UI/UX Articles and Interesting Tidbits of the Week

Pedro Canhenha
4 min readNov 4, 2023


Here are some interesting finds on UI/UX of the week!


Adobe’s Accessibility Principles. Hailing from the Adobe Blog, this article on their Accessibility Principles is worth highlighting, since it showcases their focus on the subject, but also how that actually trickles into their product strategies and ultimately in the empowerment of creatives (Designers, Artists, and so on). While Jace Johnson’s article is slight in terms of content, it nonetheless demonstrates through the principles that are enumerated, which includes Partnership, Transparency and Innovation, the thought process that is going into Adobe’s strategy. And while that strategy is of course driven by market share numbers and specific business goals/milestones, Adobe has recognized that the best way to keep evolving throughout the years is by creating a sense of community with Designers, Artists, Brand Strategists (and the roster of roles continues), since they are not only their users, but also these are the professionals who create a wave of awareness that is undeniable in this industry. Hopefully these principles will also trickle to other parts of their business, including Behance (whose curatorial process remains an enigma, the same going for the “Best in Show” showcases) and to all their products (hello Figma). Highlight of the article includes:

Partnership — We co-create with the community of people with disabilities to enable everyone to fully engage in the art, culture, and commerce of modern life.
Transparency — We are open about Adobe’s accessibility philosophy, goals, and progress. We bring our customers into the journey and work with our community to design and implement technology that respects our customers.
Innovation — We invent new inclusive technologies and collaborate with communities dedicated to digital equity to deliver outstanding experiences.”


Customer Journey Map. An essential artifact to the Product Design Process and Journey, Customer Journey Maps are something that are a staple for any solutioning endeavor that is set in motion. This article from the User Testing blog is a good reminder on what comprises Customer Journey Maps, namely The Actor/The Scenario/The Journey Lifecycle, and what those chapters actually mean and entail. It’s not only a reminder of the importance of this artifact, but also how to effectively create it and use it to shed light on Customers, their habits, desires and ultimately, decisioning mechanism. Worth reading through. Highlight of the article includes:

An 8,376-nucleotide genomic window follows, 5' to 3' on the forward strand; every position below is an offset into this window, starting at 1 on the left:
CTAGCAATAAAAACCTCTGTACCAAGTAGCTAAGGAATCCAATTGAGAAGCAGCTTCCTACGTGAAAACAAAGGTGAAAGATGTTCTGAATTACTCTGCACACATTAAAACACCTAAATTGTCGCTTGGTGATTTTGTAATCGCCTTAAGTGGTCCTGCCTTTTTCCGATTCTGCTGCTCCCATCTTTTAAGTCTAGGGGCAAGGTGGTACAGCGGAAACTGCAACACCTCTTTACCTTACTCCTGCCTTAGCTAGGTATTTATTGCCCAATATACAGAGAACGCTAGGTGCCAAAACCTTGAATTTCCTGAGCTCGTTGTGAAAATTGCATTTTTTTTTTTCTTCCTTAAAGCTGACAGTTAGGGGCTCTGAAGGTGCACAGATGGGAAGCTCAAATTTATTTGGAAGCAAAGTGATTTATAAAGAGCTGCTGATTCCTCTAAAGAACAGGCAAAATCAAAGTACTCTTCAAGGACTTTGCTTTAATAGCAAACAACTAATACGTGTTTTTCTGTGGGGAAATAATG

“If the scenario is what you create, the journey phases are what your customers surface when they interact with your property. The experience of your brand or product will involve many different journeys undertaken by many different people, but you will have to decide which one to focus on for your journey map. You may want to focus on the most common one, in order to smooth over any rough edges. Or you’ll want to explore a more unpopular one, in order to bring it up to speed with the rest of your journeys. The phases within these journeys will help you paint a comprehensive view of the entire customer lifecycle.”



Employer Ghosting. Ghosting is something any Designer in the workforce has probably, more than likely, experienced. In all the years I’ve been working in the field, the volume of ghosting experiences I’ve had throughout the years is considerable. And also perplexing. It’s inexcusable to make candidates jump through hoops and loops, and in the case of Designers that includes the requirement for Design tests to be performed (which is another reason I always recommend for people to not do them for free, or simply not do them at all), only for the ghosting to quickly follow. This article from Glassdoor’s Research Blog showcases data which paints the picture of how ghosting has continued to be a strategy on hiring journeys. Worth reading through. Highlight of the article includes:

“Stopping all communication with a candidate with no explanation is obviously poor form, so it’s not surprising that 87 percent of interview reviews mentioning ghosting report an overall negative experience with prospective employers. With this type of behavior on the rise, we dug into the data to look at how it’s trending. Does the interview source play a role? Ghosting is mentioned in 5.4 percent of interview reviews where the candidate obtained an interview opportunity through a recruiter — making them 1.4 times more likely to be ghosted than candidates who simply applied online (3.8 percent of those reviews mention ghosting). That means candidates who received direct comms from a recruiter are more likely to complain about ghosting than those who applied blindly, perhaps because they feel even more disappointed or disrespected to be ghosted. What about candidates with a referral? They’re less likely to be ghosted, but ghosting is still mentioned in 2.2 percent of referral-based interview reviews.”